Also I would add that a customer would not be complaining if they weren't interested / somewhat passionate about the platform to begin with. Maybe there are better ways to express things but usually it seems everyone wants this to succeed - there is so much potential here.
I do think when posting a complaint one should exercise some caution/humility - a lot of times (for me anyway) it's been user errors/lack of understanding rather than issues with HE. There is a lot going on under the hood. Would still like to see more advanced diagnostic reporting though.
I experienced the same and reported it. It seems to have settled down, but still misses once in a while.
I think there is a difference in how HE initializes Zigbee devices and manages their sleep behavior. Could be the long/short polling intervals, but who knows. Just about every motion and contact sensor occasionally fails to report an event. Not that it's the devices fault. The LED's always flash indicating activity, but the hub never gets the message.
I completely agree, a read-only view of processes and resource utilization would be extremely helpful. There are those of us with extremely deep technical backgrounds that are capable of doing advanced diagnostics before involving support. It's just information, why hide it? Two thumbs up for that request!
I trust that wasn't directed at me. Speaking only for myself, I've exhibited an extremely high level of patience. How many customers would wipe and reconnect hundreds of devices to try to solve a problem that support had not even acknowledged? The reality is that most would throw the hub back in the box and return it.
I think the feedback myself and others have provided to the HE team should be useful, and welcome by their dev team. The platform has bugs. There's no need for you to suppress that knowledge, nor should the developers to hide from it. There isn't a coder alive that has ever written a bug free application, and there probably never will be. That kind of feed back, even if it may be hard to swallow, is the only way an application or platform can ever truly mature.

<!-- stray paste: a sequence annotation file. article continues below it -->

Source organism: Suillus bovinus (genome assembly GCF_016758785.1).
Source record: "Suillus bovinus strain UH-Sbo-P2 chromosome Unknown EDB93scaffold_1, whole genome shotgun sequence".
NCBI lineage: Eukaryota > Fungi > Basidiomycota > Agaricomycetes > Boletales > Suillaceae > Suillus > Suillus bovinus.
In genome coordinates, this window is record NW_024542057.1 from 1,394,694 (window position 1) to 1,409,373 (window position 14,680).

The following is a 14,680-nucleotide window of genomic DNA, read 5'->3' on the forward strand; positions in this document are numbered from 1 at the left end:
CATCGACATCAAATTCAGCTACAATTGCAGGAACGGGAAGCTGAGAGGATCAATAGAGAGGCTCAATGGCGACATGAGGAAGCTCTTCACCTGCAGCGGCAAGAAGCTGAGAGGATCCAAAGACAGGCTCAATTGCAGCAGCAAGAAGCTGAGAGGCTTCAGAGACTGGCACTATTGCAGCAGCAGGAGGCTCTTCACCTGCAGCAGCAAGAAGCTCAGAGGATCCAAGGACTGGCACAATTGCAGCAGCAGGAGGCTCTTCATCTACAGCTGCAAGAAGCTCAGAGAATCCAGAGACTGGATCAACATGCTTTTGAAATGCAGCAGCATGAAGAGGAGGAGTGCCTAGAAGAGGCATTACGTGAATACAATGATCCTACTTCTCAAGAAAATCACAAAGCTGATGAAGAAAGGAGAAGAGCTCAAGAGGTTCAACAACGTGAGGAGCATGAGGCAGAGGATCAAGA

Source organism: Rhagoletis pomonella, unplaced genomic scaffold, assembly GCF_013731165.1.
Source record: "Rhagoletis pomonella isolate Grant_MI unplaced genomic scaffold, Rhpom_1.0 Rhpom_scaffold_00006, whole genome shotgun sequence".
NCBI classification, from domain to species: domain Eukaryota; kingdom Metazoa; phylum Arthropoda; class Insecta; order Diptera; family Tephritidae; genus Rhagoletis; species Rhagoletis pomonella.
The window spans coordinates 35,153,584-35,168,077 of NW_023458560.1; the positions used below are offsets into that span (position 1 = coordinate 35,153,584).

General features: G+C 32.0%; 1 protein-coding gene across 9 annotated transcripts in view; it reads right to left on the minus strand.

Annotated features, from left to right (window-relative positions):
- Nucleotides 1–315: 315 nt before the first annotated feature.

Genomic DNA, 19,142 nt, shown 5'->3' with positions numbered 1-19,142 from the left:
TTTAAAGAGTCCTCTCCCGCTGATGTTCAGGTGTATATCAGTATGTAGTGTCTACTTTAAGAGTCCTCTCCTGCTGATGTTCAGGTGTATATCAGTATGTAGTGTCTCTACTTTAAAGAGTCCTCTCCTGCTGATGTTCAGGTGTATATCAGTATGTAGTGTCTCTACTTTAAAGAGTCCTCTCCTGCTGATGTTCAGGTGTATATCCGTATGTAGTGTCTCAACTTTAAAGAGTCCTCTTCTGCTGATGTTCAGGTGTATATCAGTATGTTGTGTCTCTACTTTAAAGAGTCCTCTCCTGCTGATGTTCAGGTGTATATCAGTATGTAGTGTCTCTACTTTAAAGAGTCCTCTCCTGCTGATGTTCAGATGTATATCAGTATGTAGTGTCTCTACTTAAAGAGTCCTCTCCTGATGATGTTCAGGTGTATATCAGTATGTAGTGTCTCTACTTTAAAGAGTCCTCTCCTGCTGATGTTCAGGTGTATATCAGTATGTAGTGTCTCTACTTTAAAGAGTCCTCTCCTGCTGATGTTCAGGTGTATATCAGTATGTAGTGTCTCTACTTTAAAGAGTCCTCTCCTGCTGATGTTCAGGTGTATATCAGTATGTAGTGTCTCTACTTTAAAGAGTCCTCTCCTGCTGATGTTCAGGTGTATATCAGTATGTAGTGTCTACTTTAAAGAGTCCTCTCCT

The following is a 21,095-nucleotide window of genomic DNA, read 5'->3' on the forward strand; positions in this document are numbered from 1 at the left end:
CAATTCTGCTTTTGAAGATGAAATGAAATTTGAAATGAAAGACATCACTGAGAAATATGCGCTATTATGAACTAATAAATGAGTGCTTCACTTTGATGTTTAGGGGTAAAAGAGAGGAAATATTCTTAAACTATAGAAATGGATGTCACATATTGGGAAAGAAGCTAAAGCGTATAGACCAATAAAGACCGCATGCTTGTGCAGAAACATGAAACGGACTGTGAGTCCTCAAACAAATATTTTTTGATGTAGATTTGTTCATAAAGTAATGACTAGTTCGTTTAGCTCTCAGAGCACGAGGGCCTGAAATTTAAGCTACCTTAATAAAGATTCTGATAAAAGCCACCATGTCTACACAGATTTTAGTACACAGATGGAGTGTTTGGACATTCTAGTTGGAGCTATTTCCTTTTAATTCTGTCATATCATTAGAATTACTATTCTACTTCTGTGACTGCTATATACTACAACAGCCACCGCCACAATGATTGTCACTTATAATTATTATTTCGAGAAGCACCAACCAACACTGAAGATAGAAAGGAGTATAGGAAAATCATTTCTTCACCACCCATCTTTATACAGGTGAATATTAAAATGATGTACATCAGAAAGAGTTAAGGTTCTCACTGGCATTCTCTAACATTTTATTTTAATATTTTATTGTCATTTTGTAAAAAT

I have hundreds of hours in doing just that at this point. Having a large network brings its own issues and a certain implied commitment to increased troubleshooting time and effort. But there comes a point where one needs to reevaluate the value proposition that a particular platform brings.
Completely agree. The community here has been great and very supportive. There's no need to suppress any feedback, good, bad, or indifferent.
That too is correct. When I make a decision or agree to do something, I do it with 100% effort and dedication. The move from SmartThings to Hubitat is no different. There however remains a breaking point in every endeavor, where the value proposition of a project diminishes to the point where a project is no longer feasible. For me, that point will be reached when the end of return period of the hub draws near. At that point it will have been about 7 weeks of trying to get it running stable, a more than reasonable attempt IMO. In my attempts to get this working stable, I've purchased 3 xBee's as well as several motion and contact sensors, to track down issues and replace suspect devices. None of those efforts have paid off at all.
Anyhow, I received a confirmation that support was looking into the issue. I'm encouraged that the devices are still showing in the radio device list. I trust (assume) that means they're still in the sticks Z-Wave routing table.
Are you using custom drivers or built-in drivers. Which built-in drivers are are involved in the devices that do not work properly?